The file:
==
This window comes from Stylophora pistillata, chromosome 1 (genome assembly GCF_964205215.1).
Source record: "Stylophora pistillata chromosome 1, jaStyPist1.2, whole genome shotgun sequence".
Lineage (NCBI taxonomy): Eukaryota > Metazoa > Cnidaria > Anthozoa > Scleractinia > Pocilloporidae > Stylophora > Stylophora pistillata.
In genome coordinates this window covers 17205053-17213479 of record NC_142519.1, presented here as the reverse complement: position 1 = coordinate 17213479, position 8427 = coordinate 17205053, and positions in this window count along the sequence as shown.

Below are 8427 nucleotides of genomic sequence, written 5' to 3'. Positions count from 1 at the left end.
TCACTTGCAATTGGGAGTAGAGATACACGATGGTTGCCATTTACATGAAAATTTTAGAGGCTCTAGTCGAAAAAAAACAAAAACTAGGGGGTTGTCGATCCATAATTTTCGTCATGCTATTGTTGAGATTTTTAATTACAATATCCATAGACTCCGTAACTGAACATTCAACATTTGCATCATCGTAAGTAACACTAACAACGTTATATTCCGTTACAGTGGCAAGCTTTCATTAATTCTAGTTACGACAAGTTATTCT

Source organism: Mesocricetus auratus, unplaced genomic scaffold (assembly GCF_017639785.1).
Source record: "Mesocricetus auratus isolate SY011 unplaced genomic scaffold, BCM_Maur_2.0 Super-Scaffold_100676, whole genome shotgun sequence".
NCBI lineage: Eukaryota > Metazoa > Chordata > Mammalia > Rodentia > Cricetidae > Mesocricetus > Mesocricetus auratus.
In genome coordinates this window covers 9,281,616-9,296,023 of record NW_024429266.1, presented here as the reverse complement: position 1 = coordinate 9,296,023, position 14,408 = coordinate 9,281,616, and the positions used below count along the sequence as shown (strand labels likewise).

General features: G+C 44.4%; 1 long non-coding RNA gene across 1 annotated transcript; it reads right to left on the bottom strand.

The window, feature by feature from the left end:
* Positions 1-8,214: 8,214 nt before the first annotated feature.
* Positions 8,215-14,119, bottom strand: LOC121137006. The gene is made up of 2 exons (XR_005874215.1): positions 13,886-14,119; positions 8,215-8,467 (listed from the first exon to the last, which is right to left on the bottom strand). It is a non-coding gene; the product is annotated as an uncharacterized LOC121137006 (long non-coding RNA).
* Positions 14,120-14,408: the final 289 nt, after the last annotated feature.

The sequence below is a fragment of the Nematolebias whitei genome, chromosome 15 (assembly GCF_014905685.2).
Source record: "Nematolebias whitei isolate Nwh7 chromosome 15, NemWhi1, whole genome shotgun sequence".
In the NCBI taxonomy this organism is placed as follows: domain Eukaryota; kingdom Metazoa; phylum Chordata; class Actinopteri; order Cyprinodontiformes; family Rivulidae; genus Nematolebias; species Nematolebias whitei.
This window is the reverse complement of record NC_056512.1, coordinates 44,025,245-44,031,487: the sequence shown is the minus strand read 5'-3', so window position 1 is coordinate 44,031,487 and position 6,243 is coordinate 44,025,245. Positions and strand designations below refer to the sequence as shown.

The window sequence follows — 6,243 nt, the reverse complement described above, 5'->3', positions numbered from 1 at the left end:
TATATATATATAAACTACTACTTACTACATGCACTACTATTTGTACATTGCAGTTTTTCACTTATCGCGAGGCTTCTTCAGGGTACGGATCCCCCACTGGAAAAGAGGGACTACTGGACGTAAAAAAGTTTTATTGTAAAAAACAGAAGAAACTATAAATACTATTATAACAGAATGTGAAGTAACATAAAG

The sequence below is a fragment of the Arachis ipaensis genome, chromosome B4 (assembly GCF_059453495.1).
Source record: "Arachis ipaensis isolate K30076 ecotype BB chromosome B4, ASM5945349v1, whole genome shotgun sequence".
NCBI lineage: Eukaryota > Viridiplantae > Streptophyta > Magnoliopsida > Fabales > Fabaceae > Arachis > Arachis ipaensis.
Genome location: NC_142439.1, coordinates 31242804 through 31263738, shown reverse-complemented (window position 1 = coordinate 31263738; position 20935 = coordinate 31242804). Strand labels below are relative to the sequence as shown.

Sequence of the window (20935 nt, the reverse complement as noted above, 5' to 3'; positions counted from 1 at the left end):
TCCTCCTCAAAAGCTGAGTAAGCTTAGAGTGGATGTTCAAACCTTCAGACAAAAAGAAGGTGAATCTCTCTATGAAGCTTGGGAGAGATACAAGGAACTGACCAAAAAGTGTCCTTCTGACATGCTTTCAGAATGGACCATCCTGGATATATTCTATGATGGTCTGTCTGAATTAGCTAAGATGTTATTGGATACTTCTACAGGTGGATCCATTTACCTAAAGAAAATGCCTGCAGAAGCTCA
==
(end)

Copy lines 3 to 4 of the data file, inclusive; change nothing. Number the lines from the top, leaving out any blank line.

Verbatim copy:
Lineage (NCBI taxonomy): Eukaryota > Metazoa > Cnidaria > Anthozoa > Scleractinia > Pocilloporidae > Stylophora > Stylophora pistillata.
In genome coordinates this window covers 17205053-17213479 of record NC_142519.1, presented here as the reverse complement: position 1 = coordinate 17213479, position 8427 = coordinate 17205053, and positions in this window count along the sequence as shown.